Flash Fiction: “Hoovertown Knights”

I can never stay around from my homage character to Hunter S. Thompson. Especially not when I get a wild story prompt like I did from my friends in Burbank.


Hoovertown Knights, by Alexander Willging

Word Count: 684

At some point, along the way, I stopped caring about how absurd all this was. It wasn’t every day that you force your brother-in-law to commit a daring heist on his own jewelry store in East Vancouver. Sure, call it insurance fraud. But what are such paltry crimes against the chance for immortality, babe?

Yes, dear readers, it’s your favorite madcap journalist Armand Boston, reporting live from the bushes outside a factory in North Canton, Ohio. I sit here, adorned in a Pith helmet and several thousand dollars’ worth of ruby necklaces. These accoutrements are my lone defense against what I can only assume is the dark magic protecting this lonely red brick palace.

“And yet,” my brother-in-law Phil muters at my side, “we could be doing this during the day. Could’ve taken the tour and everything—!”

“Hush,” I whisper back. “El Monstruo approaches!”

And sure enough, with terrible plodding steps, out comes the night watchman. I can barely see the brass buttons gleaming on his starched, pressed uniform. He sweeps his flashlight right over us, and my breath goes tight. Phil looks ready to grumble some more.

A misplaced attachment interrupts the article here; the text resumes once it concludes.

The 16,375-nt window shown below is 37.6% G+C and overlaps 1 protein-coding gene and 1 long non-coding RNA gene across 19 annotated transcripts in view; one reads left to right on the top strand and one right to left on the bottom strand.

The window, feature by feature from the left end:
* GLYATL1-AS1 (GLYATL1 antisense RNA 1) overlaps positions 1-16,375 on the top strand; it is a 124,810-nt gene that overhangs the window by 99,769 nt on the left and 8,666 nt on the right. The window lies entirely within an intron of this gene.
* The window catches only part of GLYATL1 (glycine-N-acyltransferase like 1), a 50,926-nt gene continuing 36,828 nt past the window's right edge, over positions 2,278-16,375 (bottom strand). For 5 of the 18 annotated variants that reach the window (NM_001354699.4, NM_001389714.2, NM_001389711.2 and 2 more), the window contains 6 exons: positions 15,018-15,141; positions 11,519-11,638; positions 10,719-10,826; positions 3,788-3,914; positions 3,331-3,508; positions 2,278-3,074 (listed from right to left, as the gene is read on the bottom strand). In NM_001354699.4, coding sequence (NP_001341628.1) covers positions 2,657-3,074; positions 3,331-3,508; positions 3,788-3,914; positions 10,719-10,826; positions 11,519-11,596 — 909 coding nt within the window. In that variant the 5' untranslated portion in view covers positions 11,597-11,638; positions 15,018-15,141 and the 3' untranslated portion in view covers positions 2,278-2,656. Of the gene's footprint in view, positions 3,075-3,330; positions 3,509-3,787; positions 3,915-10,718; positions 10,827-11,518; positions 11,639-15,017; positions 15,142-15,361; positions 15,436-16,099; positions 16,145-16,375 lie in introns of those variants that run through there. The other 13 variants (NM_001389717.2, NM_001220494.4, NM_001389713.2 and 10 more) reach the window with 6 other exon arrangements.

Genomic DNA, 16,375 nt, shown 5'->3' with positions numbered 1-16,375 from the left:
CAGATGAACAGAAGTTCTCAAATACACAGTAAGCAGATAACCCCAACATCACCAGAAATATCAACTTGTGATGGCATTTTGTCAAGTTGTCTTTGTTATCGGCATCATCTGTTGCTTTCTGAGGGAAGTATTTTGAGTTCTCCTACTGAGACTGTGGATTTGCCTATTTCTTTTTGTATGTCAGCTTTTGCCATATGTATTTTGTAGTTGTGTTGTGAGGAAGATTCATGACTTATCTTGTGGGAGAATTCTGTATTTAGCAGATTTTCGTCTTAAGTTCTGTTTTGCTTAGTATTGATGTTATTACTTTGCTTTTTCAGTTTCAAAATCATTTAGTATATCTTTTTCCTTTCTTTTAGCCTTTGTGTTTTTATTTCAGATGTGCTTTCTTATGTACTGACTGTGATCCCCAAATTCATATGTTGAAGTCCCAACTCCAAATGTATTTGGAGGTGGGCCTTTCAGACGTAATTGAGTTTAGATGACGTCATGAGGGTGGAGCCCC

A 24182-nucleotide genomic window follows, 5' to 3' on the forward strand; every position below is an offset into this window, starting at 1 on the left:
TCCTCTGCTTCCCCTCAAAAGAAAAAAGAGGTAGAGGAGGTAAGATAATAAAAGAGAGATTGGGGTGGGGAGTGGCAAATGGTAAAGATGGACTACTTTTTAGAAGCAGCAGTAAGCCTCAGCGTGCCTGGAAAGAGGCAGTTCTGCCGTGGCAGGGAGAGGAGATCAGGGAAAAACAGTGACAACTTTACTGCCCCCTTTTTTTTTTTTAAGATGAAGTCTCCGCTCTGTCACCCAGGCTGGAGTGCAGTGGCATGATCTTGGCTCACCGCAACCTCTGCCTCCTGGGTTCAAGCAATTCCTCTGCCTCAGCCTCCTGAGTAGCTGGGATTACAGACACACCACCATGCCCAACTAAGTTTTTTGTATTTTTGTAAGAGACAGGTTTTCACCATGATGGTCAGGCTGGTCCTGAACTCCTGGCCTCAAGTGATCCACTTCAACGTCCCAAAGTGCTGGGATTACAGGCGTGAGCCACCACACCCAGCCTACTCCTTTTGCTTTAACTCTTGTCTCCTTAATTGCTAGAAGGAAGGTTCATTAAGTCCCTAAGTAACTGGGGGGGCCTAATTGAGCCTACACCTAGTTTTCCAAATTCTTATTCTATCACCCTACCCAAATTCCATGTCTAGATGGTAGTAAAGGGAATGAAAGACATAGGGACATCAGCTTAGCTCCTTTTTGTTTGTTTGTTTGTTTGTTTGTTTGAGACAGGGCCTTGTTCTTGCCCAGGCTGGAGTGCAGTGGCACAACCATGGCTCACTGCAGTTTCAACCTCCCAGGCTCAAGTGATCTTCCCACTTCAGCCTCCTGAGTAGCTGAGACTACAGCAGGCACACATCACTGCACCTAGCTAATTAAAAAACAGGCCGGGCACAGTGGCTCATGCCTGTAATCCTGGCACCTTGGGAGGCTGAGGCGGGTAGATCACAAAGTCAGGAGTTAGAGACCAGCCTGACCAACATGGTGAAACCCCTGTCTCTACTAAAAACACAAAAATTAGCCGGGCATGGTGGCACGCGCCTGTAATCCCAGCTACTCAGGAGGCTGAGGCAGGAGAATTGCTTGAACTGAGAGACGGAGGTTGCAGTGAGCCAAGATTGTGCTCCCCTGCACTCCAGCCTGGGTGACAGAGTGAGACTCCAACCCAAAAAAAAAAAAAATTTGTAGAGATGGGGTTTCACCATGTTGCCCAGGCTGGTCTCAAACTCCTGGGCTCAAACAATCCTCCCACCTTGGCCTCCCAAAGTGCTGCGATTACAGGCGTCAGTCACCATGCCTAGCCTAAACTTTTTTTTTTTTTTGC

Perhaps he’s still mad about his smashed-up jewelry store?

In total silence, I reach into my pocket and pull out a tiara. A bit small, but Phil says nothing as I plant it atop his curly head. Still pissed, but hey, with this diadem, he’s now royally pissed.

Then, ignoring his grunt of protest, I ready the softball I had in my other pocket.

Right as that security guard turns around, I hurl that sucker hard as I can.

Plop! With a groan, the guard collapses. With a clatter, his ring of keys drop onto the pavement. And just like that, Phil and yours truly are making our way inside the main building for the Hoover Vacuum Company.

Most vacuum cleaner enthusiasts know about W.H. Hoover, the brand’s esteemed founder. But few know about the massive vault under his former office in North Canton, Ohio. Or the fact that, in 1945, a team of spies working for the Office of Strategic Services made a secret deposit into that same vault. Something big and heavy, shipping straight out of a Nazi base somewhere in Tunisia.

Of course you wouldn’t know this story, dear readers. The mainstream media wouldn’t suck so hard unless it were owned by the likes of Big Vacuum.